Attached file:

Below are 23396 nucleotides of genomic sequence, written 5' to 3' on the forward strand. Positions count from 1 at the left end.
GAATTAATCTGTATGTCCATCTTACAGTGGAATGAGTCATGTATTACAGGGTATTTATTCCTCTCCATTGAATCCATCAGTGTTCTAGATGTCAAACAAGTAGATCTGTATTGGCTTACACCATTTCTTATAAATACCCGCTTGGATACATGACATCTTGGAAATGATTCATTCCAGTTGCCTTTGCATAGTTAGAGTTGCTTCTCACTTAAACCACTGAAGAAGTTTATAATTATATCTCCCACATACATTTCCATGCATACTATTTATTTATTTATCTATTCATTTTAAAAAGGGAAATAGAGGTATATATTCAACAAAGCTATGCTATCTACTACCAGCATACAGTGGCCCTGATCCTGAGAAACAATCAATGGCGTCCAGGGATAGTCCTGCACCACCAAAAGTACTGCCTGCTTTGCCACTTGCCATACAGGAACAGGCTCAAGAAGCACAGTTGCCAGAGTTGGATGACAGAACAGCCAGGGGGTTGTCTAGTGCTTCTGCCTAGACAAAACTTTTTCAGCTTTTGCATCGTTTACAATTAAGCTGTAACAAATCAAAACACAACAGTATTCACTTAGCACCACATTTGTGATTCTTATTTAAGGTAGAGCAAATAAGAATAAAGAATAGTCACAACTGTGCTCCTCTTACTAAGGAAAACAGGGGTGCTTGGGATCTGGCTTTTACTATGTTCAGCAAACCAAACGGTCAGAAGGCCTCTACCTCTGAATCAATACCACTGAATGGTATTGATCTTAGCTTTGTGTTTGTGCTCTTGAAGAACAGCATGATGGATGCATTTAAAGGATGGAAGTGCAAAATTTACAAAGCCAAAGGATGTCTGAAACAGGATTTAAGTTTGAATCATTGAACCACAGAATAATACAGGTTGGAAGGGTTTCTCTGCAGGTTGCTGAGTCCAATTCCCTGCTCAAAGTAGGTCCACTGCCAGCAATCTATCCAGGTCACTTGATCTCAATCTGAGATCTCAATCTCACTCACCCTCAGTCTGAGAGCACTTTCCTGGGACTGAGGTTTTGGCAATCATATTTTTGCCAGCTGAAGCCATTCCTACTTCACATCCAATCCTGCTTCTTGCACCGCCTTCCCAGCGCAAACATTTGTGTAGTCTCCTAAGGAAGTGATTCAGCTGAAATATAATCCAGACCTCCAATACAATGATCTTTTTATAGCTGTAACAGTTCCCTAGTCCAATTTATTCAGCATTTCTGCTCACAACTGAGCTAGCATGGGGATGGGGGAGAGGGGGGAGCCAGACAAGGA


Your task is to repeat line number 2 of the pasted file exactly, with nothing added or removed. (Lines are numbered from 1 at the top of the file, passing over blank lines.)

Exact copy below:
GAATTAATCTGTATGTCCATCTTACAGTGGAATGAGTCATGTATTACAGGGTATTTATTCCTCTCCATTGAATCCATCAGTGTTCTAGATGTCAAACAAGTAGATCTGTATTGGCTTACACCATTTCTTATAAATACCCGCTTGGATACATGACATCTTGGAAATGATTCATTCCAGTTGCCTTTGCATAGTTAGAGTTGCTTCTCACTTAAACCACTGAAGAAGTTTATAATTATATCTCCCACATACATTTCCATGCATACTATTTATTTATTTATCTATTCATTTTAAAAAGGGAAATAGAGGTATATATTCAACAAAGCTATGCTATCTACTACCAGCATACAGTGGCCCTGATCCTGAGAAACAATCAATGGCGTCCAGGGATAGTCCTGCACCACCAAAAGTACTGCCTGCTTTGCCACTTGCCATACAGGAACAGGCTCAAGAAGCACAGTTGCCAGAGTTGGATGACAGAACAGCCAGGGGGTTGTCTAGTGCTTCTGCCTAGACAAAACTTTTTCAGCTTTTGCATCGTTTACAATTAAGCTGTAACAAATCAAAACACAACAGTATTCACTTAGCACCACATTTGTGATTCTTATTTAAGGTAGAGCAAATAAGAATAAAGAATAGTCACAACTGTGCTCCTCTTACTAAGGAAAACAGGGGTGCTTGGGATCTGGCTTTTACTATGTTCAGCAAACCAAACGGTCAGAAGGCCTCTACCTCTGAATCAATACCACTGAATGGTATTGATCTTAGCTTTGTGTTTGTGCTCTTGAAGAACAGCATGATGGATGCATTTAAAGGATGGAAGTGCAAAATTTACAAAGCCAAAGGATGTCTGAAACAGGATTTAAGTTTGAATCATTGAACCACAGAATAATACAGGTTGGAAGGGTTTCTCTGCAGGTTGCTGAGTCCAATTCCCTGCTCAAAGTAGGTCCACTGCCAGCAATCTATCCAGGTCACTTGATCTCAATCTGAGATCTCAATCTCACTCACCCTCAGTCTGAGAGCACTTTCCTGGGACTGAGGTTTTGGCAATCATATTTTTGCCAGCTGAAGCCATTCCTACTTCACATCCAATCCTGCTTCTTGCACCGCCTTCCCAGCGCAAACATTTGTGTAGTCTCCTAAGGAAGTGATTCAGCTGAAATATAATCCAGACCTCCAATACAATGATCTTTTTATAGCTGTAACAGTTCCCTAGTCCAATTTATTCAGCATTTCTGCTCACAACTGAGCTAGCATGGGGATGGGGGAGAGGGGGGAGCCAGACAAGGA